"On one hand, there is our bilateral relationship with China. We have a political engagement with China, we have investments there, and they have investments here. Our leaders go there, their leaders come here," Modi said. “Amid all this, there are border disputes which are still unresolved. India has one perspective, China has another. So, both sides have accepted that we have differences, but our objective is that these differences don't turn into disputes," Modi said. "And if there are such incidents, then we hold high-level talks. This is a continuous process," he added.
Modi’s comments follow India and China agreeing to stabilize ties rocked by a tense 73-day long standoff on Bhutan’s Doklam area in 2017 at a summit between Modi and Chinese President Xi Jinping in Wuhan. The standoff was seen as a consequence of differing positions on where the border between the two countries actually lies.
The remarks also come three weeks after China stalled efforts by France, UK and the US to list Maulana Masood Azhar, head of the Pakistan-based Jaish-e-Mohammed terrorist group, as a terrorist under UN norms. Beijing’s move that came on 14 March, was the fourth time China clocked efforts by countries to penalize Azhar. And it came after the JeM owning responsibility for a suicide bombing on an Indian security convoy in Kashmir, that claimed 40 lives. The attack spiked tensions between India and Pakistan with India bombing a terrorist training camp in Pakistan’s Balakot area on 26 February and the Pakistani Air Force conducting an aerial raid against Indian military installations in Kashmir in retaliation of 27 February.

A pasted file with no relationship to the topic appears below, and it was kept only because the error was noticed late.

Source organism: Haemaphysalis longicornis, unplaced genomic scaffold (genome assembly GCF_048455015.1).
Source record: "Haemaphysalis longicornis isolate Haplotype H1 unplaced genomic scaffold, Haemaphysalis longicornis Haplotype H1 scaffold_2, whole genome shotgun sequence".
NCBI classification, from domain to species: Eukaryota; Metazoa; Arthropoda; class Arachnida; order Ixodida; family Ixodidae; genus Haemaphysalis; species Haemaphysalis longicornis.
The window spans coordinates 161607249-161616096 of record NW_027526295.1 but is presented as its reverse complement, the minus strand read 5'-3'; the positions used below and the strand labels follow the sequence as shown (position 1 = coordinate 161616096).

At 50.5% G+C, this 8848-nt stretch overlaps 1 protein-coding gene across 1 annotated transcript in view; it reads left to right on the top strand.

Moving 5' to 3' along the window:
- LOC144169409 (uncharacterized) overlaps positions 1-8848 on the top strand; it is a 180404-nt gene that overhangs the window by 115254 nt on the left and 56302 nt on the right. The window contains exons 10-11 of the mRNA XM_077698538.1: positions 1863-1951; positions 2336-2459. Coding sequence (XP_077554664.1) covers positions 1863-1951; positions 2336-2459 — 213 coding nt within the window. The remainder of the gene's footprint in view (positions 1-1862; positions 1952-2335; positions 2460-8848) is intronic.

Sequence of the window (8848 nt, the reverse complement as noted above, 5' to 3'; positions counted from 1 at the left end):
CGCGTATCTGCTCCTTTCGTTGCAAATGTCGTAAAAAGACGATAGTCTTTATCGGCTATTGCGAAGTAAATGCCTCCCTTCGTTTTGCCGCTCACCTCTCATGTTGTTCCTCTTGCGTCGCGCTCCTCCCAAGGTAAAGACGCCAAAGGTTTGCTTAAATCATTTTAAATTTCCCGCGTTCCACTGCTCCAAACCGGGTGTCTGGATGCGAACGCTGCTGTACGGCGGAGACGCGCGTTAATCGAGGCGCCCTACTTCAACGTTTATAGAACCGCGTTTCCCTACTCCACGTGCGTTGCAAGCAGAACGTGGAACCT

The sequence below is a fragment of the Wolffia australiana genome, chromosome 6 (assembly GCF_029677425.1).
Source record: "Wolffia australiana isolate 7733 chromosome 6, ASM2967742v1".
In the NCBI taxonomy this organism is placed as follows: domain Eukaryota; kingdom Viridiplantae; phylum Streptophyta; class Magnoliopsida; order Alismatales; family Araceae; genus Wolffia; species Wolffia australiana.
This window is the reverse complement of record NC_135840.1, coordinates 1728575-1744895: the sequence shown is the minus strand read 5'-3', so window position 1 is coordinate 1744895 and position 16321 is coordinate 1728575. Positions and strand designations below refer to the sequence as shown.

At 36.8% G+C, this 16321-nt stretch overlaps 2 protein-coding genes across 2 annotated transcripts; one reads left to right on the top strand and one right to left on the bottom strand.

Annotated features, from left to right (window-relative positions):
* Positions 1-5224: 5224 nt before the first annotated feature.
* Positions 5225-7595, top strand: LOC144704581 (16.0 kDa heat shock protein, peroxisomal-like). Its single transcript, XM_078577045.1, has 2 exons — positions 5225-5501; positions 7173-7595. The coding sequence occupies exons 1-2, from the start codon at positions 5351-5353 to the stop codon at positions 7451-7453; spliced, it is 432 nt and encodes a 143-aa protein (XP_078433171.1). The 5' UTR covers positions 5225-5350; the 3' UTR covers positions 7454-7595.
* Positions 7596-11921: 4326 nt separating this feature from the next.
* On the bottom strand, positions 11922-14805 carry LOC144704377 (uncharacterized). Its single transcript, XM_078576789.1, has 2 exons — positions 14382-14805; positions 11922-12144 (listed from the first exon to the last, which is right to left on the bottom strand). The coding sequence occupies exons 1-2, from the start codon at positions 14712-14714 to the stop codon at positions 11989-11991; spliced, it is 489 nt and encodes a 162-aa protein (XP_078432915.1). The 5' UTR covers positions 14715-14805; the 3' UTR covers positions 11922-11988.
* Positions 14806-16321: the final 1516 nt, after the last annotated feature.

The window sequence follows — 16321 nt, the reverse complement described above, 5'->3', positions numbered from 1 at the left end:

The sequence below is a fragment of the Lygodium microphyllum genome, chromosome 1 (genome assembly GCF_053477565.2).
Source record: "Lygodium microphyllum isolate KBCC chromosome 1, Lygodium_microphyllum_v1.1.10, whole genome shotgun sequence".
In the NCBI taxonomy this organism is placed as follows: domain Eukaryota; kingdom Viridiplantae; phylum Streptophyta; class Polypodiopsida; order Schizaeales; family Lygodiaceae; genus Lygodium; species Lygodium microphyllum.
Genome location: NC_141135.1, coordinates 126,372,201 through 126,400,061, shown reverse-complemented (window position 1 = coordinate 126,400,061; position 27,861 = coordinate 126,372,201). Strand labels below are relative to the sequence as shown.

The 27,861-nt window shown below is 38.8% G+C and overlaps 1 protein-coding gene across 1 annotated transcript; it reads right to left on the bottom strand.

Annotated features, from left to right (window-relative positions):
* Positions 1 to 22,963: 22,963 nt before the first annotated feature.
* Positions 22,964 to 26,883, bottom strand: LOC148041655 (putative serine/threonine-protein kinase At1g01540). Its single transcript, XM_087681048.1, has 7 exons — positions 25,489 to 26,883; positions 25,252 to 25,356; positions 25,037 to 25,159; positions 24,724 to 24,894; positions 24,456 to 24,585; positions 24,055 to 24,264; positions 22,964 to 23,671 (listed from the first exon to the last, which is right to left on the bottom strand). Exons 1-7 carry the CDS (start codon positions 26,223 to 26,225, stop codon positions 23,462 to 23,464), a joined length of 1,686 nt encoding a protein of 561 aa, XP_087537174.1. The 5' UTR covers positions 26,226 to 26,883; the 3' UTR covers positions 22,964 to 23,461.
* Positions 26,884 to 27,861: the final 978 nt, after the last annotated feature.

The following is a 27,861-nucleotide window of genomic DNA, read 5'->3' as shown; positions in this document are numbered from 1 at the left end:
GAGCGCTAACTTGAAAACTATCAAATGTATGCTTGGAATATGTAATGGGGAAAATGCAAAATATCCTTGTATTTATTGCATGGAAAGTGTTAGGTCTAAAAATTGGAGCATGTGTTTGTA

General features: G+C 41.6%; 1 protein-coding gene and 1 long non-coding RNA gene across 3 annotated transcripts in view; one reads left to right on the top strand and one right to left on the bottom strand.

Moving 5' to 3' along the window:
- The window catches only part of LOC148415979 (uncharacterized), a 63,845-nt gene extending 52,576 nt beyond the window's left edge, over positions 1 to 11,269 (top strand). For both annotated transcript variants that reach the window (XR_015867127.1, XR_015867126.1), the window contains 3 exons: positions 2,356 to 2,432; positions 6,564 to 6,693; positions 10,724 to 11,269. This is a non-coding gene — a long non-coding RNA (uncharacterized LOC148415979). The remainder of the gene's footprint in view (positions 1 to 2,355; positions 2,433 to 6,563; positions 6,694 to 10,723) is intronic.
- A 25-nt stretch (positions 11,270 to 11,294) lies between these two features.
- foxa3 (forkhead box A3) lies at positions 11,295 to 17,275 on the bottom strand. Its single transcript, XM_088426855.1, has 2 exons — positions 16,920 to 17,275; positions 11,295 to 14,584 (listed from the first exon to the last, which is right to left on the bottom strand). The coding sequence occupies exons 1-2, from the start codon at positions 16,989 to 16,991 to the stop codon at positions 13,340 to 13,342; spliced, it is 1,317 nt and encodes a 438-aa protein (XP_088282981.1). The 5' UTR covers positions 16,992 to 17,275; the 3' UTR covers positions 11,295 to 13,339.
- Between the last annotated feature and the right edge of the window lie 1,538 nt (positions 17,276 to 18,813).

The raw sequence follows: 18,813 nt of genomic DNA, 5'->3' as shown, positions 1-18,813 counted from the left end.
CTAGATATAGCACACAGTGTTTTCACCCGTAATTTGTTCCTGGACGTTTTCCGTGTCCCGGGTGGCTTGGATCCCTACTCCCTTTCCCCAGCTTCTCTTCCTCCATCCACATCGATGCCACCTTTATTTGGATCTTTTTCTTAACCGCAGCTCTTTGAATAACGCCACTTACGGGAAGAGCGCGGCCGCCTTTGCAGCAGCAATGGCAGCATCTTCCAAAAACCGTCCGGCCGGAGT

Despite China having placed a hold on the Azhar proposal, people familiar with the development in New Delhi said India was cautiously optimistic that China would end its opposition to Azhar’s listing and agree to name him a terrorist under UN rules. One of those cited above said India was willing to deal with China patiently on the matter. This was unlike in the past when New Delhi expressed disappointment at China’s position on Azhar.
In his interview, Modi noted that there was a time India was supported only by Russia on its position on terrorism while the rest of the world was with Pakistan. Now, the situation had changed with only China standing with Pakistan, with the rest of world backing India. “We must understand this change. This is proof of our success," he said.
On being asked whether a boycott of Chinese goods and stopping trade with Beijing was a way to express India’s displeasure with China, Modi said that given that there were international laws in place, India's official stand must align with international rules and regulations. "As far as public sentiment on Chinese goods is concerned, that is up to them. We, including the media, should guide the public," Modi said.